Par. To a hair.
Pan. Farewell, sweet queen.
Helen. Commend me to your niece.
Pan. I will, sweet queen.

[Exit.

[A Retreat sounded. Par. They are come from field: let us to Priam's hall, To greet the warriors. Sweet Helen, I must woo you To help unarm our Hector: his stubborn buckles, With these your white enchanting fingers touch’d, Shall more obey, than to the edge of steel, Or force of Greekish sinews; you shall do more Than all the island kings, disarm great Hector.

Helen. 'Twill make us proud to be his servant, Paris : Yea, what he shall receive of us in duty, Give us more palm in beauty than we have; Yea, overshines ourself.

Par. Sweet, above thought I love thee. [Ereunt.

+ " To-day,” — STEEVENS, edit. 1793, 15 vol.

SCENE II.

The same.

Pandarus' Orchard.

Enter PANDARUS and a Servant, meeting.

Pan. How now? where's thy master? at my cousin Cressida's ?

Serv. No, sir; he stays for you to conduct him thither.

Enter TROILUS.

Pan. O, here he comes. How now, how now?
Tro. Sirrah, walk off.

[Exit Servant. Pan. Have you seen my cousin ?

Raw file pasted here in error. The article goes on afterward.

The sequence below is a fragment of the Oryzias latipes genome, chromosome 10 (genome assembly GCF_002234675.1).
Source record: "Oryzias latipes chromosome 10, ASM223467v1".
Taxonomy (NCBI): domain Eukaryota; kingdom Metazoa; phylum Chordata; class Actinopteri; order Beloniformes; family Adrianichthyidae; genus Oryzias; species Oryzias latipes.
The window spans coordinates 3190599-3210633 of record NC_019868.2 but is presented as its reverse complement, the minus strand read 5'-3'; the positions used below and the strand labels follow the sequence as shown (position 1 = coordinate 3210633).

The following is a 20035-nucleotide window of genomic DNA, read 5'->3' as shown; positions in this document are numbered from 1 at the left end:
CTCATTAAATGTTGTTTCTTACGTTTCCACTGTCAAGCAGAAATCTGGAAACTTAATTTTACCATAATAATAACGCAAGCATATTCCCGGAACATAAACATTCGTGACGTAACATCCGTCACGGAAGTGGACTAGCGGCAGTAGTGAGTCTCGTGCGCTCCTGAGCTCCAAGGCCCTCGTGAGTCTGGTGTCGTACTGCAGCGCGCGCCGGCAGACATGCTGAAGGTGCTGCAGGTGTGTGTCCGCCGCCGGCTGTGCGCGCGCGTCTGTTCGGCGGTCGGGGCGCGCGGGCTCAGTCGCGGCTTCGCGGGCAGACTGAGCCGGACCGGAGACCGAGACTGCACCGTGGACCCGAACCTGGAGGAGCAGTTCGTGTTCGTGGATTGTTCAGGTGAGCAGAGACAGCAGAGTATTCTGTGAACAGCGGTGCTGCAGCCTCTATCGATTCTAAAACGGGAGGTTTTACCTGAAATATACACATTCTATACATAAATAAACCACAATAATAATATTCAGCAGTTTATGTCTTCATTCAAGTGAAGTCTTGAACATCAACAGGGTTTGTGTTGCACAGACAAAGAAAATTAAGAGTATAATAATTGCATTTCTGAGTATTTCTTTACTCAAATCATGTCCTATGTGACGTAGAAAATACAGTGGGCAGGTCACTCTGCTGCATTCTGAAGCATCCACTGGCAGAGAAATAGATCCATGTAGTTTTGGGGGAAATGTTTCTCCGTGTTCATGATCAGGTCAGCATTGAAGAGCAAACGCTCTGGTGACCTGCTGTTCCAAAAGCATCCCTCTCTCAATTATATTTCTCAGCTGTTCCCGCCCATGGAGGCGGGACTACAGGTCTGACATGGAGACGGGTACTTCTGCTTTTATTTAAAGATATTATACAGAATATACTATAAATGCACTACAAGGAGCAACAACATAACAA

Tro. No, Pandarus : I stalk about her door, Like a strange soul upon the Stygian banks Staying for waftage. O, be thou my Charon, And give me swift transportance to those fields, Where I may wallow in the lily beds Propos'd for the deserver! O gentle Pandarus, From Cupid's shoulder pluck his painted wings, And fly with me to Cressid ! Pan. Walk here i’the orchard, I'll bring her straight.

[Exit PANDARUS. Tro. I am giddy; expectation whirls me round. The imaginary relish is so sweet That it enchants my sense; What will it be, When that the watry palate tastes indeed Love's thrice-reputed nectar? death, I fear me; Swooning destruction ; or some joy too fine, Too subtle-potent, tun'd too sharp in sweetness, For the capacity of my ruder powers : I fear it much; and I do fear besides, That I shall lose distinction in my joys; As doth a battle, when they charge on heaps The enemy flying